Arizona Gov. Jan Brewer vetoed several bills last week, some of them made sense, and others made no sense whatsoever. Of course, these kinds of decisions are becoming common for Brewer, we are sometimes excited by her decision-making, and other times we are left scratching our heads.

One of her good decisions last week was the veto of a bill that would have lifted the state ban on electronic billboards.

Professional astronomers applauded the governor, saying it shows the state is serious about protecting the dark skies essential to the astronomy industry. I wouldn’t necessarily agree that it shows the whole state is interested in preserving the dark skies, after all, the bill made it to the governor’s desk because the Republican-led legislature passed it through.

Jeffrey Hall, director of Lowell Observatory in Flagstaff, said the governor sent “the strongest possible signal” to “major international investors” that the state has their interests in mind.

Electronic billboards became an issue during this legislative session after a November ruling by the Arizona Court of Appeals, which banned electronic billboards along freeways. The ruling threatened 70 existing billboards in the Phoenix area.

In explaining her veto, Brewer said the astronomy industry accounts for more than 3,300 jobs and $250 million in annual economic impact. Further, Brewer said lawmakers must work to find a balance that will benefit both industries, saying she expects the bill to return to her desk next year.

Proponents of the bill argue that the outdoor advertising services 4,200 businesses. With that said, protecting dark skies in a state with clear skies that brings educational and economical benefits is still more important that an electronic billboard.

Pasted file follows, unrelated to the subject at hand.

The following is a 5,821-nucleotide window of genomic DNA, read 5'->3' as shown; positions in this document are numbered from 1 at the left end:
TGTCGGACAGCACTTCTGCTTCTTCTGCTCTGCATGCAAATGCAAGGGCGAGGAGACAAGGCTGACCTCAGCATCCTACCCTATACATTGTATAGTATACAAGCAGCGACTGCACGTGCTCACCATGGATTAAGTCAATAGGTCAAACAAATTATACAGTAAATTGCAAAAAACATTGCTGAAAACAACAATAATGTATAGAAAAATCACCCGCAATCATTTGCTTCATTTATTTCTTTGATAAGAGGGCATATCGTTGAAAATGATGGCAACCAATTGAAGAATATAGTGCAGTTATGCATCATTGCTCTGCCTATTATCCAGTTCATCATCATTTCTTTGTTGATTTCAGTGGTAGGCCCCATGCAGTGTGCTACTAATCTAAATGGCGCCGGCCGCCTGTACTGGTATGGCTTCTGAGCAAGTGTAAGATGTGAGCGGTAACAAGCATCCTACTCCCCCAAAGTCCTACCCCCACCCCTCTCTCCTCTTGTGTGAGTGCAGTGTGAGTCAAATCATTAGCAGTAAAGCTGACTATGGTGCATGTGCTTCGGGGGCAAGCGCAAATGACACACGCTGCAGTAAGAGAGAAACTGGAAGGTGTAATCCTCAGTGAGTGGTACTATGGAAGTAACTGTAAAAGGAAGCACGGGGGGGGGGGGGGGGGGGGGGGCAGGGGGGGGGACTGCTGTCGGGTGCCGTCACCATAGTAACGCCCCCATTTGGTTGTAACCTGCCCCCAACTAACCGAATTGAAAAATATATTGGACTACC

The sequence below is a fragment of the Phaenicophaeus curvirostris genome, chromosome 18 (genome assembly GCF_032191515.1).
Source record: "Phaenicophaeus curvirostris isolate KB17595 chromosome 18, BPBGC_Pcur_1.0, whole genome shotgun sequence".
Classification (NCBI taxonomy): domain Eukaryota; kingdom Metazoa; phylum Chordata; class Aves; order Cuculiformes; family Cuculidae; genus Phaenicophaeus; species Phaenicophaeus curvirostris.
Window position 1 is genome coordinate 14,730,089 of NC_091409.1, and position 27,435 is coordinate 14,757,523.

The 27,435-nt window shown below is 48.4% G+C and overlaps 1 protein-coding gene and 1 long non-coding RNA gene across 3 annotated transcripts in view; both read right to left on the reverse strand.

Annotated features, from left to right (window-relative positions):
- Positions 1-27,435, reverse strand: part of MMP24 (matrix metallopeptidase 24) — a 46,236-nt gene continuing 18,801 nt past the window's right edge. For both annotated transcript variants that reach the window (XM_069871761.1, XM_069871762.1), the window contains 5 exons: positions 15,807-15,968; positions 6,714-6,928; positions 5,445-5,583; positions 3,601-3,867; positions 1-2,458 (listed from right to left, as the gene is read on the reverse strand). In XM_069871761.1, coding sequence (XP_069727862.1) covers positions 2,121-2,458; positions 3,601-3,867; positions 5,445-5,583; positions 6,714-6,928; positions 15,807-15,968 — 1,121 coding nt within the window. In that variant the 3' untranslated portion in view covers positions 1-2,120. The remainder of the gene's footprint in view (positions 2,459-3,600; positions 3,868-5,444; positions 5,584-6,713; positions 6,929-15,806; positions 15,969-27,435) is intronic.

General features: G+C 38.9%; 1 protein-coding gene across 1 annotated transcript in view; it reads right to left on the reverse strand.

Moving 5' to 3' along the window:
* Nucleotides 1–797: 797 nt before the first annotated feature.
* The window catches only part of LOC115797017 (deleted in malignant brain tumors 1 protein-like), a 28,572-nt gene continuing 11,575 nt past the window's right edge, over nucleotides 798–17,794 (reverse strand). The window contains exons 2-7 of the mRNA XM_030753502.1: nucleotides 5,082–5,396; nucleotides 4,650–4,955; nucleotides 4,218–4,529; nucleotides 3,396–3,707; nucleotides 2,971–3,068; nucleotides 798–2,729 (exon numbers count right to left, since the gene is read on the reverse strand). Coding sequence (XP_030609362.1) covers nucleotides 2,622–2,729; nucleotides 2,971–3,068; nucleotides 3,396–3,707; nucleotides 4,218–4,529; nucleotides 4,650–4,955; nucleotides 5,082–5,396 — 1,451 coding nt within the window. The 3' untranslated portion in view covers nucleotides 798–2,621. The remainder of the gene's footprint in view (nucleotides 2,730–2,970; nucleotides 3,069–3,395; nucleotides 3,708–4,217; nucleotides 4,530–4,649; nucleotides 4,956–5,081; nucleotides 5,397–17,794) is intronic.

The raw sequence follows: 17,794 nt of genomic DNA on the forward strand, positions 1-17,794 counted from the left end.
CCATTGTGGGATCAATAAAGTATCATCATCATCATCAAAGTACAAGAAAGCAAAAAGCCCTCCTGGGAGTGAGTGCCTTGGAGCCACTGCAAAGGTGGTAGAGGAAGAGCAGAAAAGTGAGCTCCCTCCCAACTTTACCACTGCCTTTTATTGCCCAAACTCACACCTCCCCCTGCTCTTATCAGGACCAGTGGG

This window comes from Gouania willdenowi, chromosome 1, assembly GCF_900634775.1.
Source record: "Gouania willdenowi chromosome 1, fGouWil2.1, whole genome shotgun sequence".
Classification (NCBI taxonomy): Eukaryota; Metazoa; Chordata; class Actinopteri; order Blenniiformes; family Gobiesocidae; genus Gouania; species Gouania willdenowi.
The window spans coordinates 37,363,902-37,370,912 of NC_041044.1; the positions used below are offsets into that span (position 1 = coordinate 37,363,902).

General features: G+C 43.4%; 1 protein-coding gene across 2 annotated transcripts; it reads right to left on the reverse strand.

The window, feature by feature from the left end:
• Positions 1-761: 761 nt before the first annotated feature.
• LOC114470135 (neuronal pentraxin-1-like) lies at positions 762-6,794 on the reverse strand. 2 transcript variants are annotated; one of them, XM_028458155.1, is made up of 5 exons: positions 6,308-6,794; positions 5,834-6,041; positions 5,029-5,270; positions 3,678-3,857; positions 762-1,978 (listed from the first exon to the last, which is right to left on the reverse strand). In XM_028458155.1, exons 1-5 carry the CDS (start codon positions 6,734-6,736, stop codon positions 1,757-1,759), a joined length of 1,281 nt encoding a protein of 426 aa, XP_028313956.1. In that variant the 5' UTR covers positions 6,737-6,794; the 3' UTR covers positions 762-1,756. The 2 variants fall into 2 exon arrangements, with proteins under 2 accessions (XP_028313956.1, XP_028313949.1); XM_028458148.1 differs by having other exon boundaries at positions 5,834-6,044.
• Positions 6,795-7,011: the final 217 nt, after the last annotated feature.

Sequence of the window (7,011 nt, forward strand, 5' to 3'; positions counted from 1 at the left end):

While that veto made sense, Brewer had the head-scratching moment last week when she decided to overrule that Legislature’s approval of a bill aimed at protecting Arizona State Parks.

Brewer rejected HB 2362, state would have protected Arizona State Park’s revenue from legislative sweeps. The bill had few opponents, easily passing through the House and Senate.

Brewer said the language in the bill, which was introduced by Rep. Karen Fann, R-Prescott, was too broad.

Fann proposed the bill because the Bureau of Land Management, which leases land to 10 of the 30 state parks, requested that Arizona State Parks protect revenue from sweeps.

Brewer’s veto letter said her staff is working on the bill’s language to protect lease requirements for those parks on BLM land.

With so many devisive issues that keep party lines separate, it makes no sense that Gov. Brewer chose to reject this bill. Not only does it protect state parks, but it was also passed without a problem by both sides of the aisle. This is a place where she needed to support that state’s lawmakers, and sign it.

Some are confident they can work on the “broad” language and bring it back during this legislative session in order to get the measure passed this year. However, the current session will end some time this month, and with Brewer, it’s hard to know what she will end up doing.

Brewer has an ability to surprise you by supporting the bills that so many believe she will veto, and rejecting those bills that no one else worried about.

One thing is for sure, Brewer doesn’t always stick to party lines, she has been known to reject bills by the Republican majority.

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